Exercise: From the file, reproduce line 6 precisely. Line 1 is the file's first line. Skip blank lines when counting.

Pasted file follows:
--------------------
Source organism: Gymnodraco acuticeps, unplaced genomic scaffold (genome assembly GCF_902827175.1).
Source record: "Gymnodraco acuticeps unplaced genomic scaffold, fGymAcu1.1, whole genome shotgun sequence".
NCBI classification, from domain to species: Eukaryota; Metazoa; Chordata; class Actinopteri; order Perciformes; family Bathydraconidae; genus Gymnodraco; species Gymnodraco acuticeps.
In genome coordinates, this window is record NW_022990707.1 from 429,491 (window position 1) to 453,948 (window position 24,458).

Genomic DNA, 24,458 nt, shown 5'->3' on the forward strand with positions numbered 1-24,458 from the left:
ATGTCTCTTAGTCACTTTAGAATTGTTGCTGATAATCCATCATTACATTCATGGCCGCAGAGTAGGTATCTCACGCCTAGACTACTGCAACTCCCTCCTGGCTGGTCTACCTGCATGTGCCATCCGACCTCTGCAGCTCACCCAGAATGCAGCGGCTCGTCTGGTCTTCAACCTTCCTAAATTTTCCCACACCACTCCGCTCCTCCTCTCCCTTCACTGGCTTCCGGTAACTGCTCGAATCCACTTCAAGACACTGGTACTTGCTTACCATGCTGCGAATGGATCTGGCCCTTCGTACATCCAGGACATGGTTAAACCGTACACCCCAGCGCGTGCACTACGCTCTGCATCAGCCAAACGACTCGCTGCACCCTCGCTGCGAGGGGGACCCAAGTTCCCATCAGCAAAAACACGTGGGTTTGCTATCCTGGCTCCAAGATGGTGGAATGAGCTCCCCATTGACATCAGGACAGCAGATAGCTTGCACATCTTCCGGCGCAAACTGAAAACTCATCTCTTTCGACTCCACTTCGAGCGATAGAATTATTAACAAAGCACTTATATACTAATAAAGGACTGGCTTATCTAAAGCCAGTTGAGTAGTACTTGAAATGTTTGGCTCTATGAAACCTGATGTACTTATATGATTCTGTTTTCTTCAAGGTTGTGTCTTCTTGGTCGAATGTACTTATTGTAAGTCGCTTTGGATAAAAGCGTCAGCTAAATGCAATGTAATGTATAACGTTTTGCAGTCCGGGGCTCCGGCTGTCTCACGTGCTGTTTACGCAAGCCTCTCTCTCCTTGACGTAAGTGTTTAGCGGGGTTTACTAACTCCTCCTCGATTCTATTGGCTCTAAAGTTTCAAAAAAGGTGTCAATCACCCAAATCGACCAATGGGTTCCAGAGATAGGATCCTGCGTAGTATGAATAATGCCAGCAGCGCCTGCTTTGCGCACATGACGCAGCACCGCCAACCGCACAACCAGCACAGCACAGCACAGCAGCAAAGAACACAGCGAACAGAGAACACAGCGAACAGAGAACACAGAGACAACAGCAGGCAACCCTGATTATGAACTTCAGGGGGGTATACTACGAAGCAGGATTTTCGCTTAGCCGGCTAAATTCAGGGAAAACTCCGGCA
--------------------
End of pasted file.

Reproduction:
ATGTCTCTTAGTCACTTTAGAATTGTTGCTGATAATCCATCATTACATTCATGGCCGCAGAGTAGGTATCTCACGCCTAGACTACTGCAACTCCCTCCTGGCTGGTCTACCTGCATGTGCCATCCGACCTCTGCAGCTCACCCAGAATGCAGCGGCTCGTCTGGTCTTCAACCTTCCTAAATTTTCCCACACCACTCCGCTCCTCCTCTCCCTTCACTGGCTTCCGGTAACTGCTCGAATCCACTTCAAGACACTGGTACTTGCTTACCATGCTGCGAATGGATCTGGCCCTTCGTACATCCAGGACATGGTTAAACCGTACACCCCAGCGCGTGCACTACGCTCTGCATCAGCCAAACGACTCGCTGCACCCTCGCTGCGAGGGGGACCCAAGTTCCCATCAGCAAAAACACGTGGGTTTGCTATCCTGGCTCCAAGATGGTGGAATGAGCTCCCCATTGACATCAGGACAGCAGATAGCTTGCACATCTTCCGGCGCAAACTGAAAACTCATCTCTTTCGACTCCACTTCGAGCGATAGAATTATTAACAAAGCACTTATATACTAATAAAGGACTGGCTTATCTAAAGCCAGTTGAGTAGTACTTGAAATGTTTGGCTCTATGAAACCTGATGTACTTATATGATTCTGTTTTCTTCAAGGTTGTGTCTTCTTGGTCGAATGTACTTATTGTAAGTCGCTTTGGATAAAAGCGTCAGCTAAATGCAATGTAATGTATAACGTTTTGCAGTCCGGGGCTCCGGCTGTCTCACGTGCTGTTTACGCAAGCCTCTCTCTCCTTGACGTAAGTGTTTAGCGGGGTTTACTAACTCCTCCTCGATTCTATTGGCTCTAAAGTTTCAAAAAAGGTGTCAATCACCCAAATCGACCAATGGGTTCCAGAGATAGGATCCTGCGTAGTATGAATAATGCCAGCAGCGCCTGCTTTGCGCACATGACGCAGCACCGCCAACCGCACAACCAGCACAGCACAGCACAGCAGCAAAGAACACAGCGAACAGAGAACACAGCGAACAGAGAACACAGAGACAACAGCAGGCAACCCTGATTATGAACTTCAGGGGGGTATACTACGAAGCAGGATTTTCGCTTAGCCGGCTAAATTCAGGGAAAACTCCGGCA